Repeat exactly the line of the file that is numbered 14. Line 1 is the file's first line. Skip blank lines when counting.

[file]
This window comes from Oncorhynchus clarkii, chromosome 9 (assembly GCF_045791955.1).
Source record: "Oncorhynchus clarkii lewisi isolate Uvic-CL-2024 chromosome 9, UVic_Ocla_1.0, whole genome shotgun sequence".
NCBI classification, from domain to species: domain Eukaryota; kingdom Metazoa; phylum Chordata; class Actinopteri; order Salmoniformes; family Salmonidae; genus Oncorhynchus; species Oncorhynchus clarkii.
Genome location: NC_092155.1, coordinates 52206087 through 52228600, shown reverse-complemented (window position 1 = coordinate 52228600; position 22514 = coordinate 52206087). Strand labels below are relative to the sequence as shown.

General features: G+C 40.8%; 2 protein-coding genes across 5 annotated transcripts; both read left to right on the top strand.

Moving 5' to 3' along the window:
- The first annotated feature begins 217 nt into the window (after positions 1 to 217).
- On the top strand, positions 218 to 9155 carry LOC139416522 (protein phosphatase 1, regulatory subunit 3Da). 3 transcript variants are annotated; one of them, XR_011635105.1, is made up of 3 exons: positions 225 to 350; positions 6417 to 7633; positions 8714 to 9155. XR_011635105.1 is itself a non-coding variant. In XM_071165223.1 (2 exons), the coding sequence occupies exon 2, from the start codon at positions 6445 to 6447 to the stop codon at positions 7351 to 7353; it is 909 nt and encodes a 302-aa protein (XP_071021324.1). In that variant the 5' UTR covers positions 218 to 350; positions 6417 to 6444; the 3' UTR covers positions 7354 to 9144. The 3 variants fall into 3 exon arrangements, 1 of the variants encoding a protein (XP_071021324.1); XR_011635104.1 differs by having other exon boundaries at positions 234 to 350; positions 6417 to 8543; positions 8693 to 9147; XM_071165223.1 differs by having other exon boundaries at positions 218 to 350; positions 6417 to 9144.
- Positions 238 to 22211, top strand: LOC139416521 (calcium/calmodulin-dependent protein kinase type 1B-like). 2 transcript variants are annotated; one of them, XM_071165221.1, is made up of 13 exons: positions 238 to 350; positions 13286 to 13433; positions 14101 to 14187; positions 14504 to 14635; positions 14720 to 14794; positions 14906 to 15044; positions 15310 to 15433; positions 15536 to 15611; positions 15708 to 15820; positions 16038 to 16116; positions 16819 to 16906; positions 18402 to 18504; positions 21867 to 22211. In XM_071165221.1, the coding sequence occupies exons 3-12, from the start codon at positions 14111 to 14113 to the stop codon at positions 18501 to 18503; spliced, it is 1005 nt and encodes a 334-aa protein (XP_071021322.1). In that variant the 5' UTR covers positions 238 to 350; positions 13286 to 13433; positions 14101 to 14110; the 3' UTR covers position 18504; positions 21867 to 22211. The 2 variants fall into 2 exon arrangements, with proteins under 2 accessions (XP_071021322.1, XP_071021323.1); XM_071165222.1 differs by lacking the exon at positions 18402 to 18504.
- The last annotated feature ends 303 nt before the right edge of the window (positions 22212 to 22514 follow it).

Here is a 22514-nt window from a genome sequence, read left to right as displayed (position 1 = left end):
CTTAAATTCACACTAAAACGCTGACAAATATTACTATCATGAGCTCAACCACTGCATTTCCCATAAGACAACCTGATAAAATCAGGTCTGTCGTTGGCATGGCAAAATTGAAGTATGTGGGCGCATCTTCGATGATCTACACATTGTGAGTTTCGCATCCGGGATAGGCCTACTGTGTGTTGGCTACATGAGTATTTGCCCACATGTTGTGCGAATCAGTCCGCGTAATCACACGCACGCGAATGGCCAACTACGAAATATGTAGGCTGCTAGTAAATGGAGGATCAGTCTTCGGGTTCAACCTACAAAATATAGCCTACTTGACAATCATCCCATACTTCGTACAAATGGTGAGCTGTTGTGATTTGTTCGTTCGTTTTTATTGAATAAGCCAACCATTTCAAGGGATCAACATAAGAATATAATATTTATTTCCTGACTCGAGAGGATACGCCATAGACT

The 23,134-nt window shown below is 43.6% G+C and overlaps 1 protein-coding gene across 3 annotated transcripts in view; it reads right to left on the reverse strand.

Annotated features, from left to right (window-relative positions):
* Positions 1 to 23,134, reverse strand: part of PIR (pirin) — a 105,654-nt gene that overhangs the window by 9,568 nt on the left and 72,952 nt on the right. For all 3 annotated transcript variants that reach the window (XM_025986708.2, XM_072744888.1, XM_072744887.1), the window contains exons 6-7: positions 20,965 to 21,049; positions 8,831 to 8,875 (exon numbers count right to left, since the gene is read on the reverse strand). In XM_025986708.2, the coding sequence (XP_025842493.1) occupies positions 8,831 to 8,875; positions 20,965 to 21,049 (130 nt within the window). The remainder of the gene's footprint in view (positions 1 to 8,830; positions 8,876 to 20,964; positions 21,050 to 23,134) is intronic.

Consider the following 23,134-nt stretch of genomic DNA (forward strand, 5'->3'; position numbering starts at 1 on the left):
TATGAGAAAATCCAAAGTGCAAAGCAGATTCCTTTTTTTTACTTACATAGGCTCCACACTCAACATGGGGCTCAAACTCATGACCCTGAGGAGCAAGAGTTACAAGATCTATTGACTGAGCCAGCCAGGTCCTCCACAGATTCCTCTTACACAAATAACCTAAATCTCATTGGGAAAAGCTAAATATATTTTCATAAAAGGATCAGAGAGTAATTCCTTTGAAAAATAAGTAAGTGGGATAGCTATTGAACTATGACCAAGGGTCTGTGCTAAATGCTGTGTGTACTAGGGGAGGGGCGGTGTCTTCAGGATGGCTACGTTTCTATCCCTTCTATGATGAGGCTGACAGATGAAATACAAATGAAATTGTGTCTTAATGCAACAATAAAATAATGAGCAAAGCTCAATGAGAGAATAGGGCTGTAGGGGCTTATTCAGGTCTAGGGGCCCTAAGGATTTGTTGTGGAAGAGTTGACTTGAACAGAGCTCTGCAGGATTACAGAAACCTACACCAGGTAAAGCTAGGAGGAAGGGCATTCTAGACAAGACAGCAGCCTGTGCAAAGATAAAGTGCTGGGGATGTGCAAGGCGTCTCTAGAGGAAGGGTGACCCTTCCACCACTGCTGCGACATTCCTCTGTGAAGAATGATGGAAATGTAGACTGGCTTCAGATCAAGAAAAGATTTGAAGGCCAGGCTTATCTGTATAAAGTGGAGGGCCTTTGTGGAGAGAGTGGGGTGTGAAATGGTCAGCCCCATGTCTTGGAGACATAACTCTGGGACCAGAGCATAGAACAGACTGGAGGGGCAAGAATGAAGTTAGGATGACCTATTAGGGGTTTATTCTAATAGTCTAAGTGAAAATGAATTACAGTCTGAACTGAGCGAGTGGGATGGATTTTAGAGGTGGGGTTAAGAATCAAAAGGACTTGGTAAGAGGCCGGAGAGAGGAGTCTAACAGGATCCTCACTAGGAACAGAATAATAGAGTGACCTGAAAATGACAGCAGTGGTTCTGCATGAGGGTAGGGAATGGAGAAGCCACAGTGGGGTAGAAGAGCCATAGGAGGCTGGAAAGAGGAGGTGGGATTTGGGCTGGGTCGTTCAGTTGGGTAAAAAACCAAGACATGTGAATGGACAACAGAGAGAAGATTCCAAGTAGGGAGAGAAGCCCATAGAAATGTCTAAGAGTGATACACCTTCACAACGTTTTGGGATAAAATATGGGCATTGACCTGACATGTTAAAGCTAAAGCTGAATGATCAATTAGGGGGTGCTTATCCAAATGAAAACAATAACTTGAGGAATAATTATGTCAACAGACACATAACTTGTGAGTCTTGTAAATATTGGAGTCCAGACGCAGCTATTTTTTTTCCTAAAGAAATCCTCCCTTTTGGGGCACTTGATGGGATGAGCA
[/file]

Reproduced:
Annotated features, from left to right (window-relative positions):